Mhambi has been redeployed.

Thursday, January 31, 2008

Where's the power to the people?

Mhambi has just returned from an exhilarating 2 month visit to South Africa. Friends of Mhambi might smirk at that. Exhilarating perhaps if your a student of social trends they might say. Scary or downright depressing if you happen to live in South Africa.

Derelict cooling towers
Originally uploaded by Leorex.

And it has to be said, very few of the whities - including old lefties - I met were not envious of me living overseas. And a few of the black South Africans and other blacks I met expressed similar concerns. The only optimistic whitey I heard of was my one nephew. He's a successful businessman.

At a dinner party with committed and very informed lefties I was left in no doubt. It was good that I left when I did they said. There was the Zuma, Mbeki battle, the Selebi shenanigans. But the power black outs were the straw that broke the brave optimistic camel's back, they said.

"It's symptomatic of the retreat of the state." The once mighty South African state is in free fall. South Africa now has more than 3 times the number of private security officers than police. The state gave up any pretense of ensuring its citizens physical safety. And now its the power. "Now people will start to supply their own power". Their is no confidence in public policy and the state. "It's every one for themselves".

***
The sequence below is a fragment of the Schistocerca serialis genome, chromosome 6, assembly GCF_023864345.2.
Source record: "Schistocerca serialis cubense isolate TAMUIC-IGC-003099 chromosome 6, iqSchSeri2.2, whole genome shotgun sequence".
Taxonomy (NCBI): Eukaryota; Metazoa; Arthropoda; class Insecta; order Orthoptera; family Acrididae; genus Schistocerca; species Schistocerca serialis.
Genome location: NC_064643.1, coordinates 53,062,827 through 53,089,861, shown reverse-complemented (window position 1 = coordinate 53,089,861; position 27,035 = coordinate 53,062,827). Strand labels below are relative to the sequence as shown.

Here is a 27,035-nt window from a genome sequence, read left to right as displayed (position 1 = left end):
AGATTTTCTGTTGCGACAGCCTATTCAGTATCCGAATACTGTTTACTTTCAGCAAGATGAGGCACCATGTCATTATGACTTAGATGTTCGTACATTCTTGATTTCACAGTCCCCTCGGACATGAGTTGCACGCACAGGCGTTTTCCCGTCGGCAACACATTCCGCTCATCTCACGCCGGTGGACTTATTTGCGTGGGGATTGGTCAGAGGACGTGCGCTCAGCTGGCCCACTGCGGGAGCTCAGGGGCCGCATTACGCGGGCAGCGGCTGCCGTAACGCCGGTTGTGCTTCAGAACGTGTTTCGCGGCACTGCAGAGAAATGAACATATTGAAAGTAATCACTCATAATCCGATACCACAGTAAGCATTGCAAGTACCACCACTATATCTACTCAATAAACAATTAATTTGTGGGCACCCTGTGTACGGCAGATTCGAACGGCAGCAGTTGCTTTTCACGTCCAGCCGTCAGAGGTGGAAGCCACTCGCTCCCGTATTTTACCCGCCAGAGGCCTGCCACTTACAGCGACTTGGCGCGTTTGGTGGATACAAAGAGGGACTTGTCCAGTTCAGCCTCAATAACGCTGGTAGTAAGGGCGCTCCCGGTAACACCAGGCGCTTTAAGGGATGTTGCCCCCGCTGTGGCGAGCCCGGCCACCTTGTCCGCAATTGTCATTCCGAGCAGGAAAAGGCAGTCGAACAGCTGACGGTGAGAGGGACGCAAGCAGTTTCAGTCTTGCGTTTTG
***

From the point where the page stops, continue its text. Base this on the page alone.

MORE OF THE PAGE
This is the type of world where the rich will flourish and the poor will suffer. Not a comfortable world for those of us with a social conscience.

It should not be lost on anybody that it was first recommended to this government that it needs to invest in power generation circa 1998. That is a few months before the government embarked on a multi-million Rand arms deal, that turned out to be highly corrupt.

Even if not corrupt the wisdom of this deal was questionable in some respects. South Africa faces little by way of a conventional military threat. But the corruption involved catapulted the costs while introducing more hardware of dubious use to the Republic. What is clear now is that energy generation was not on the agenda.

Compounding the depression has been the response of the government AND the opposition. Government has claimed that we are suffering because of a growing economy and greater demand and that other countries, the US, Canada and Brazil has suffered similar issues. Meanwhile the opposition, besides rightly labeling the government as inept, pinned for privatisation.

Government claims to have planned and directed this kind of economic growth so surely this can not be an excuse? Besides, a 1998 white paper acknowledged the need. And as the Mail and Guardian pointed out, current power usage is actually below peaks of a year before, but none of the existing power stations are running at full capacity anyhow, probably because of a lack of staff shortages.

As for the US, Canada and Brazil argument. Yes, they have had black outs. Mhambi has little knowledge about what transpired in the Brazilian case, but in the others I do.

In the US and Canada the problem was caused in 2003 by a lack of spare capacity on a particularly hot day, coinciding with an accident. The power was restored everywhere within two days. This can not be compared to a decade of neglect in South Africa.

California however did have a more protracted crisis. It coincided with being the first energy market in the world to be deregulated. According to Wikipedia: